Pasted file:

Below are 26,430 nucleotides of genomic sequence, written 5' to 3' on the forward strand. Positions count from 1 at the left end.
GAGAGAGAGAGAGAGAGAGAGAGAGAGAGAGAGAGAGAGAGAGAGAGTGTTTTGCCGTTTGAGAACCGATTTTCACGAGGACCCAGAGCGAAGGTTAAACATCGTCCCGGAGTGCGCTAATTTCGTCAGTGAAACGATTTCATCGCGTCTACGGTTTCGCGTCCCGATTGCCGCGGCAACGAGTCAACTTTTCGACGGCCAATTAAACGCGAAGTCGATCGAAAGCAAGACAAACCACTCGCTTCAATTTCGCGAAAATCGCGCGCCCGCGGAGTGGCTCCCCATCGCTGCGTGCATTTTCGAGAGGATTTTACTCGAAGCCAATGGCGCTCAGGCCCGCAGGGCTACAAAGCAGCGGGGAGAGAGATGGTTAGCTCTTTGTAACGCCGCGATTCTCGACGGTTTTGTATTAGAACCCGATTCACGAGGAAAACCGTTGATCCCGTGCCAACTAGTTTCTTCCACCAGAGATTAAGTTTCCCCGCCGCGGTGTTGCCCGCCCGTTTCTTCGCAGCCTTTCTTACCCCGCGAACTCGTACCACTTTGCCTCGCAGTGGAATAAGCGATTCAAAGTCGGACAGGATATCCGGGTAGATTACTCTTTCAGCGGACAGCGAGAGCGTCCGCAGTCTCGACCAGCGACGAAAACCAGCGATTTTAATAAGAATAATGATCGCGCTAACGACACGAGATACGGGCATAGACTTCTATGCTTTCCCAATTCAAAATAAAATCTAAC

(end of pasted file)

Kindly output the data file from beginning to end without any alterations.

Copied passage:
Below are 26,430 nucleotides of genomic sequence, written 5' to 3' on the forward strand. Positions count from 1 at the left end.
GAGAGAGAGAGAGAGAGAGAGAGAGAGAGAGAGAGAGAGAGAGAGAGTGTTTTGCCGTTTGAGAACCGATTTTCACGAGGACCCAGAGCGAAGGTTAAACATCGTCCCGGAGTGCGCTAATTTCGTCAGTGAAACGATTTCATCGCGTCTACGGTTTCGCGTCCCGATTGCCGCGGCAACGAGTCAACTTTTCGACGGCCAATTAAACGCGAAGTCGATCGAAAGCAAGACAAACCACTCGCTTCAATTTCGCGAAAATCGCGCGCCCGCGGAGTGGCTCCCCATCGCTGCGTGCATTTTCGAGAGGATTTTACTCGAAGCCAATGGCGCTCAGGCCCGCAGGGCTACAAAGCAGCGGGGAGAGAGATGGTTAGCTCTTTGTAACGCCGCGATTCTCGACGGTTTTGTATTAGAACCCGATTCACGAGGAAAACCGTTGATCCCGTGCCAACTAGTTTCTTCCACCAGAGATTAAGTTTCCCCGCCGCGGTGTTGCCCGCCCGTTTCTTCGCAGCCTTTCTTACCCCGCGAACTCGTACCACTTTGCCTCGCAGTGGAATAAGCGATTCAAAGTCGGACAGGATATCCGGGTAGATTACTCTTTCAGCGGACAGCGAGAGCGTCCGCAGTCTCGACCAGCGACGAAAACCAGCGATTTTAATAAGAATAATGATCGCGCTAACGACACGAGATACGGGCATAGACTTCTATGCTTTCCCAATTCAAAATAAAATCTAAC